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Comprehensive IAEA Review Supports Canadian Research Reactor Plans for Expansion


The Integrated Research Reactor Utilization Review (IRRUR) mission reviewing the research reactor at McMaster University in Canada. (Photo: McMaster University)

A key Canadian research reactor has undergone a comprehensive IAEA assessment, in a  significant move towards enhancing its research capabilities and scientific impact.

The reactor at the McMaster University in Canada underwent the evaluation through an Integrated Research Reactor Utilization Review (IRRUR) mission, conducted by the IAEA. This review involved a team of IAEA and international experts assessing the research reactor’s utilization and guide its future trajectory. 

The McMaster Nuclear Reactor (MNR) has been a cornerstone in advancing medical applications of nuclear science due to its significant role in the production of crucial isotopes such as iodine-125 (I-125) used in cancer treatment and diagnostic imaging.  

The Government of Canada and the province of Ontario recently provided funding for the expansion of the reactor. This will be invested to bolster medical radioisotope production, enhance neutron beam science programmes, and significantly increase the reactor's operating capacity, elevating neutron output by 300 per cent. The planned increased capabilities also aim to expand the MNR’s use for research and development in energy, the environment, materials science, and the education and training of a new generation of Canada’s nuclear community. 

“What sets this IRRUR mission apart is its rare occurrence within Canada's research reactor landscape. The request for IAEA assistance highlights the pivotal role of the IAEA and global experts collaborating to shape the future of nuclear science applications,” said Nuno Pessoa Barradas, an IAEA Research Reactor Specialist. 

Research reactor utilization 

At McMaster University, the IRRUR mission examined the utilization of the 5MW pool type research reactor which is currently operating at 3MW.  

“The MNR is a truly multipurpose reactor,” said Barradas, who led the mission. “In spite of its relatively low power, it is one of the top 10 world producers of medical radioisotopes. It is used for nuclear materials irradiation, has post-irradiation examination facilities, conducts a neutron beam programme, and is developing what will be one of the world’s very few intense positron beam facilities, and the only one in the Americas.” 

The IRRUR team examined how McMaster University could better utilize the research reactor in several areas, including though education and training opportunities that integrate the reactor with all McMaster faculties and could help prepare Canada’s future nuclear workforce .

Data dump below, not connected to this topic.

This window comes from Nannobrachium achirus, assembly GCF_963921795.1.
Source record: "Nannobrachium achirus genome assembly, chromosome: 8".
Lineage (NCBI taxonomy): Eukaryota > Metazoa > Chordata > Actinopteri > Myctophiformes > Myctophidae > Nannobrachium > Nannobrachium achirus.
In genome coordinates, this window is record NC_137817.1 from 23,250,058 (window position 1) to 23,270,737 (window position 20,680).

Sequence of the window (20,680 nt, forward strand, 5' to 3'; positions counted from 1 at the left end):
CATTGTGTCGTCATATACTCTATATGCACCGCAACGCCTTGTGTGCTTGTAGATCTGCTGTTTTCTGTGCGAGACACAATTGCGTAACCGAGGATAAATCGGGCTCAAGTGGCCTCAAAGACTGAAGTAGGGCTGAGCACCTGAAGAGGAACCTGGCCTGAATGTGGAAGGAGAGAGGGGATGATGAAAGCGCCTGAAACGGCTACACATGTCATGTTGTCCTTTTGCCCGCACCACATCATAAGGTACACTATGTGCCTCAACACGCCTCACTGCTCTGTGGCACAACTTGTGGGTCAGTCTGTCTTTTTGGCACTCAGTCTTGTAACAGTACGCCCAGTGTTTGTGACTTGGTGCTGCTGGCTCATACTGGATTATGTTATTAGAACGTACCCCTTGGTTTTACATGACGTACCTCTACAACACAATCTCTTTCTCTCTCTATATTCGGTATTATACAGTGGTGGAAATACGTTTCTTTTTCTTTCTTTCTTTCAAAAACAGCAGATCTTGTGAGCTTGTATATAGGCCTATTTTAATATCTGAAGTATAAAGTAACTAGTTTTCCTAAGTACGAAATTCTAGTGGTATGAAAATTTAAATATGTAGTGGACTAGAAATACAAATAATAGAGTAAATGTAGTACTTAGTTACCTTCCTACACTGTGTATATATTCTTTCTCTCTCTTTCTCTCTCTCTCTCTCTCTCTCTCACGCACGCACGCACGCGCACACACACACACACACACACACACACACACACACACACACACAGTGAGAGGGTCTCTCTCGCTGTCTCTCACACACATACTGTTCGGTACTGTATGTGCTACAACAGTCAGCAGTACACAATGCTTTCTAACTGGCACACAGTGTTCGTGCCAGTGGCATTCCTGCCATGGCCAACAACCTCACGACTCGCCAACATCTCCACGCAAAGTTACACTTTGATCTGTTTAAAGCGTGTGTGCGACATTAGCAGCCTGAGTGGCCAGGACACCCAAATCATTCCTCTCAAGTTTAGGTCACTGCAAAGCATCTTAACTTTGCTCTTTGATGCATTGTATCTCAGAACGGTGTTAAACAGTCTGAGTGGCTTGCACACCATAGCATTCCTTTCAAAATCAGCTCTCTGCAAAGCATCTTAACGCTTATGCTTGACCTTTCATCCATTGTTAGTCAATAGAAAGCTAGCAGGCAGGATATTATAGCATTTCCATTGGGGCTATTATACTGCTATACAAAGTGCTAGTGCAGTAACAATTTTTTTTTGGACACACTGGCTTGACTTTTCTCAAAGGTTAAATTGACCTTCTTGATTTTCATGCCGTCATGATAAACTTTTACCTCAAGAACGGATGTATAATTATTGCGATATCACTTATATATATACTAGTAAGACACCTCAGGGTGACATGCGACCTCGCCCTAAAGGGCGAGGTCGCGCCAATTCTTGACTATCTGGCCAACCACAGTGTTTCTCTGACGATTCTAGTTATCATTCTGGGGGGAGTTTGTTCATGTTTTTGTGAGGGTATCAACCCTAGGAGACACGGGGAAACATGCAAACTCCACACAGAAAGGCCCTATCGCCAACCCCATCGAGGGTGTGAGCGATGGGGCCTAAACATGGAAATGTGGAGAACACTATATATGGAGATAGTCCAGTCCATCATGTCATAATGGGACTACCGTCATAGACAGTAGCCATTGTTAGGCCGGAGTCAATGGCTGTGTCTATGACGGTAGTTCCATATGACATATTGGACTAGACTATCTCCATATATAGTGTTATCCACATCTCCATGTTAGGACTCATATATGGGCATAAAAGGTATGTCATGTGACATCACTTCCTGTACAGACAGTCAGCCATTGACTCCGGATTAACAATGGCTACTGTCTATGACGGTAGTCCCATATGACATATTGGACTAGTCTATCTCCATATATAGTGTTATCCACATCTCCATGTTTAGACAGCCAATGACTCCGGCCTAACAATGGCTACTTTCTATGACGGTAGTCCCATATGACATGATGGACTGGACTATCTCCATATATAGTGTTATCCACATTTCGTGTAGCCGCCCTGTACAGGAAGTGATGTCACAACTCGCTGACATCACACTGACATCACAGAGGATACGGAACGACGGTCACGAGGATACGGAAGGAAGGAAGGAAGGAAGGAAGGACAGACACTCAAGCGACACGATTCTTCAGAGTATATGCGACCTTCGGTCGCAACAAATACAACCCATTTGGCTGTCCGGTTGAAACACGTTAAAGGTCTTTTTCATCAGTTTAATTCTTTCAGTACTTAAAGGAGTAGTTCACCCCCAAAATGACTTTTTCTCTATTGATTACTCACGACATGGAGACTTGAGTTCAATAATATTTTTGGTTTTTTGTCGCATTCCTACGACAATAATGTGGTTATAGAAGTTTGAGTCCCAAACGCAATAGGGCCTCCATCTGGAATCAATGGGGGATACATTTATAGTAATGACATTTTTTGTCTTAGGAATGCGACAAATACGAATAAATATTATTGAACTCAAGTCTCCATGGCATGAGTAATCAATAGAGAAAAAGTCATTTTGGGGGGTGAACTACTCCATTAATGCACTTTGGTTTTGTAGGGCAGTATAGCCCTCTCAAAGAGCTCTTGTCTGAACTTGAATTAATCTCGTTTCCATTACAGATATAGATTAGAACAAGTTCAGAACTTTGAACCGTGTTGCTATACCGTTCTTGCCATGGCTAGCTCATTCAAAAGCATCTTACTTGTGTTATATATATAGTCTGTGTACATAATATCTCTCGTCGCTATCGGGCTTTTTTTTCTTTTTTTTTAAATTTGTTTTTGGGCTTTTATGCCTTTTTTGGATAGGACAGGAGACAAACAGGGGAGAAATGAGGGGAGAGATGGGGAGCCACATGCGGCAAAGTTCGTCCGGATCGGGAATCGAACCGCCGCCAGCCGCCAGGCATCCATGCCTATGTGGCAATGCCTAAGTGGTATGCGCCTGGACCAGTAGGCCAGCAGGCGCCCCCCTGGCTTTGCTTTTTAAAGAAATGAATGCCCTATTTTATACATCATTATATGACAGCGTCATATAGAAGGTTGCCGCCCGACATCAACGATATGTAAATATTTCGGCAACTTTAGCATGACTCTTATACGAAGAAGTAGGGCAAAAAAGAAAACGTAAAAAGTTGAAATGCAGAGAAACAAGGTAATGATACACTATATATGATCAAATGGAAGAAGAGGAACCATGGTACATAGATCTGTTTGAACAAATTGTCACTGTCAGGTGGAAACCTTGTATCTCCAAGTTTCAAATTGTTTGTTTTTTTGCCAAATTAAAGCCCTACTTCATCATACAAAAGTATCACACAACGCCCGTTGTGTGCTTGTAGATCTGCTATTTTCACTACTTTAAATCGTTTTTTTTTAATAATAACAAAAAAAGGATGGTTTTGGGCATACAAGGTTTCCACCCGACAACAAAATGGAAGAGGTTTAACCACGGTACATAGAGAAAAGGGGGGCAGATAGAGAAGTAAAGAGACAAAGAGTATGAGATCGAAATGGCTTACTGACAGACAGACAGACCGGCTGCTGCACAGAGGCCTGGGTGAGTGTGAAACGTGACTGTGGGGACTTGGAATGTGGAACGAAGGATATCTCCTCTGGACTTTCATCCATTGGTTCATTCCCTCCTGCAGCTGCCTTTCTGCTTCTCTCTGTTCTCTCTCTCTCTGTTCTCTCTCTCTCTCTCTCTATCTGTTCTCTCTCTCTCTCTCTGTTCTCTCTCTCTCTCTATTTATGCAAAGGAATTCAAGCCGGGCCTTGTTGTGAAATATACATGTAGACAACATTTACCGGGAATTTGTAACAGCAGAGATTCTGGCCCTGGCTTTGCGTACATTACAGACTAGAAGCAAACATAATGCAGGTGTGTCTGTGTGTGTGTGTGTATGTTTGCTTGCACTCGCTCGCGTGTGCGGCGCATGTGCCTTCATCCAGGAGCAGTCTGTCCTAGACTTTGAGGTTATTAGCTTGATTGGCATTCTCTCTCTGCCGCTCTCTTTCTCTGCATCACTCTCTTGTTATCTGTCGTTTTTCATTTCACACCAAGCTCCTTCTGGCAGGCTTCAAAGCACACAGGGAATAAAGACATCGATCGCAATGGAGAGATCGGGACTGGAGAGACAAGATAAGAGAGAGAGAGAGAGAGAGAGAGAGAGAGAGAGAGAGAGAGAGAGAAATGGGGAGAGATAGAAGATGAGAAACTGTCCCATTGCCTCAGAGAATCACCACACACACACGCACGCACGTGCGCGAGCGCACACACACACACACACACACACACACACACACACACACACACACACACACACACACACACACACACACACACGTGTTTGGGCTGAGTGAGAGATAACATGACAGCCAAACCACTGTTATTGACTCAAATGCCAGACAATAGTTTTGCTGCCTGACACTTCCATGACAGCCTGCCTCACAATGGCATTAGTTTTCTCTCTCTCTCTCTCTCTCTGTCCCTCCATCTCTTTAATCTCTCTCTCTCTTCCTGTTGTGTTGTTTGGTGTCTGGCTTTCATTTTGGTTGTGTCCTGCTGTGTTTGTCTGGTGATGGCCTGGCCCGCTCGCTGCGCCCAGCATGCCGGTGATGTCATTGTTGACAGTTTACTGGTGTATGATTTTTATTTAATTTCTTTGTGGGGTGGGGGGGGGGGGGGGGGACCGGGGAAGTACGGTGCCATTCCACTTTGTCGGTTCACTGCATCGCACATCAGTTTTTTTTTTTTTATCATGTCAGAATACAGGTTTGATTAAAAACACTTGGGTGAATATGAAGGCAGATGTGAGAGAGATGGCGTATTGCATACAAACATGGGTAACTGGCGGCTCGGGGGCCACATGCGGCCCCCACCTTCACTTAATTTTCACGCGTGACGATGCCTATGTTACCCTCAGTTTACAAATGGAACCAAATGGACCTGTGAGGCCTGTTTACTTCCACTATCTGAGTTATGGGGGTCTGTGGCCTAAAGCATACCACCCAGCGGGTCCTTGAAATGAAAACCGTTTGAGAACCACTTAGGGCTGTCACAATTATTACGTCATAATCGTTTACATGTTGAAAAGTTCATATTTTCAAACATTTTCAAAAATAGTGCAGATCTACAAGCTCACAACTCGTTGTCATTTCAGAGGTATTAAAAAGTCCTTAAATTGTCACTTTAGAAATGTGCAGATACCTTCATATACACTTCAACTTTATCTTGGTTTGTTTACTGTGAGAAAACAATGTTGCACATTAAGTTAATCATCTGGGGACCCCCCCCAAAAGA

The MNR’s Director of Nuclear Research and Education Support, Karin Stephenson, said, “We are revising our strategic plans to incorporate the feedback provided by the IRRUR mission and are actively pursuing expanded utilization of the MNR to sustain and enhance a world-class facility for neutron-based science that drives McMaster’s continued excellence in nuclear research, innovation and training.” 

By harnessing the expertise and insights from this IAEA-led review, the team at McMaster aim to not only propel their own research endeavors but also contributes significantly to global scientific advancements in the field of nuclear science and medical technology. 

“Neutron scattering has a historic past at McMaster, nurturing a Nobel prize winner, and there is an opportunity to establish the MNR as a national research facility to serve the Canadian neutron beam community,” Barradas added. 

About the IRRUR and IAEA review services 

Nine experts from Australia, Canada, Czech Republic, Netherlands, USA and the IAEA took part in the IRRUR mission at McMaster University. 

The IRRUR service assists countries in enhancing the utilization and sustainability of nuclear research reactor facilities. Unlike the reactors in a nuclear power plant that use the energy released when neutrons split atoms of uranium to generate electrical power, research reactors use the neutrons themselves for research, development, as well as for education and training purposes

In addition to IRRUR, the IAEA offers other peer review services related to research reactors, including the Operation and Maintenance Assessment for Research Reactors, the Integrated Safety Assessment of Research Reactors and the Integrated Nuclear Infrastructure Review for a new Research Reactor. The IAEA also provides guidelines for reviewing the safety and assessing the operation and maintenance of research reactors. The IRRUR guidelines not only provide information on the preparation, implementation and reporting of IRRUR missions but also support self-assessments by operating organizations of research reactor facilities. In 2020, the IAEA launched an e-learning course on strategic planning for enhancing the utilization of research reactors. 

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